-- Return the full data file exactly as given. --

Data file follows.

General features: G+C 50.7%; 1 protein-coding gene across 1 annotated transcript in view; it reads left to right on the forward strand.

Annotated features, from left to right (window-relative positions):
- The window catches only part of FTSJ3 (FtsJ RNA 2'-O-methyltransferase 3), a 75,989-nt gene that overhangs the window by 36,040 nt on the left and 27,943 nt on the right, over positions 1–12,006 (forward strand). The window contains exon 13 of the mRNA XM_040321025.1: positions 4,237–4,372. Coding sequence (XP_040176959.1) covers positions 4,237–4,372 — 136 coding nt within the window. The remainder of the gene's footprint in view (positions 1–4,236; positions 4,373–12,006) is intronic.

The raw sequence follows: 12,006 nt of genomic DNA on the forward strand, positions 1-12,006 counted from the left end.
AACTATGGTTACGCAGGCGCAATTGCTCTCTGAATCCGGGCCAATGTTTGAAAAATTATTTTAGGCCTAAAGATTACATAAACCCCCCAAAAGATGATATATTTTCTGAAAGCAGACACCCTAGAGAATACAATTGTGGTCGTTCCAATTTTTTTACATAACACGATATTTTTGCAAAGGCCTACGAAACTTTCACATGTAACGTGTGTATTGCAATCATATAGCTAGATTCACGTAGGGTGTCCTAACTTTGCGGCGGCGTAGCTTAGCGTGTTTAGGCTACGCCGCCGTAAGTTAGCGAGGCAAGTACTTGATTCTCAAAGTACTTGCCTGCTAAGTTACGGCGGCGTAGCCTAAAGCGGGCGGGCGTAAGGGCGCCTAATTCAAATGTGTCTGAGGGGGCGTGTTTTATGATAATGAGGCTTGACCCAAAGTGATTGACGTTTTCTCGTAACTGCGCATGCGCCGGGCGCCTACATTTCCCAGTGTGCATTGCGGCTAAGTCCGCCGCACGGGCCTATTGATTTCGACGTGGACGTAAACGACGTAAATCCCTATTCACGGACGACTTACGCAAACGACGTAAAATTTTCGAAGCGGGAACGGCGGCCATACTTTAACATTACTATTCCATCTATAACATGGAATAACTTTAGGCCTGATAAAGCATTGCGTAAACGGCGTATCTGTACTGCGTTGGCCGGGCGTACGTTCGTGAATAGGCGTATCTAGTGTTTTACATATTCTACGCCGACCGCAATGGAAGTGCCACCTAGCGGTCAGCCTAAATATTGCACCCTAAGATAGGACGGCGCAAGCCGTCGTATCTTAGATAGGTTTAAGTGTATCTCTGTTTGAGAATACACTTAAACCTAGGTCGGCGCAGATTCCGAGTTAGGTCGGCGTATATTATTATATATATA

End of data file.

General features: G+C 50.7%; 1 protein-coding gene across 1 annotated transcript in view; it reads left to right on the forward strand.

Annotated features, from left to right (window-relative positions):
- The window catches only part of FTSJ3 (FtsJ RNA 2'-O-methyltransferase 3), a 75,989-nt gene that overhangs the window by 36,040 nt on the left and 27,943 nt on the right, over positions 1–12,006 (forward strand). The window contains exon 13 of the mRNA XM_040321025.1: positions 4,237–4,372. Coding sequence (XP_040176959.1) covers positions 4,237–4,372 — 136 coding nt within the window. The remainder of the gene's footprint in view (positions 1–4,236; positions 4,373–12,006) is intronic.

The raw sequence follows: 12,006 nt of genomic DNA on the forward strand, positions 1-12,006 counted from the left end.
AACTATGGTTACGCAGGCGCAATTGCTCTCTGAATCCGGGCCAATGTTTGAAAAATTATTTTAGGCCTAAAGATTACATAAACCCCCCAAAAGATGATATATTTTCTGAAAGCAGACACCCTAGAGAATACAATTGTGGTCGTTCCAATTTTTTTACATAACACGATATTTTTGCAAAGGCCTACGAAACTTTCACATGTAACGTGTGTATTGCAATCATATAGCTAGATTCACGTAGGGTGTCCTAACTTTGCGGCGGCGTAGCTTAGCGTGTTTAGGCTACGCCGCCGTAAGTTAGCGAGGCAAGTACTTGATTCTCAAAGTACTTGCCTGCTAAGTTACGGCGGCGTAGCCTAAAGCGGGCGGGCGTAAGGGCGCCTAATTCAAATGTGTCTGAGGGGGCGTGTTTTATGATAATGAGGCTTGACCCAAAGTGATTGACGTTTTCTCGTAACTGCGCATGCGCCGGGCGCCTACATTTCCCAGTGTGCATTGCGGCTAAGTCCGCCGCACGGGCCTATTGATTTCGACGTGGACGTAAACGACGTAAATCCCTATTCACGGACGACTTACGCAAACGACGTAAAATTTTCGAAGCGGGAACGGCGGCCATACTTTAACATTACTATTCCATCTATAACATGGAATAACTTTAGGCCTGATAAAGCATTGCGTAAACGGCGTATCTGTACTGCGTTGGCCGGGCGTACGTTCGTGAATAGGCGTATCTAGTGTTTTACATATTCTACGCCGACCGCAATGGAAGTGCCACCTAGCGGTCAGCCTAAATATTGCACCCTAAGATAGGACGGCGCAAGCCGTCGTATCTTAGATAGGTTTAAGTGTATCTCTGTTTGAGAATACACTTAAACCTAGGTCGGCGCAGATTCCGAGTTAGGTCGGCGTATATTATTATATATATA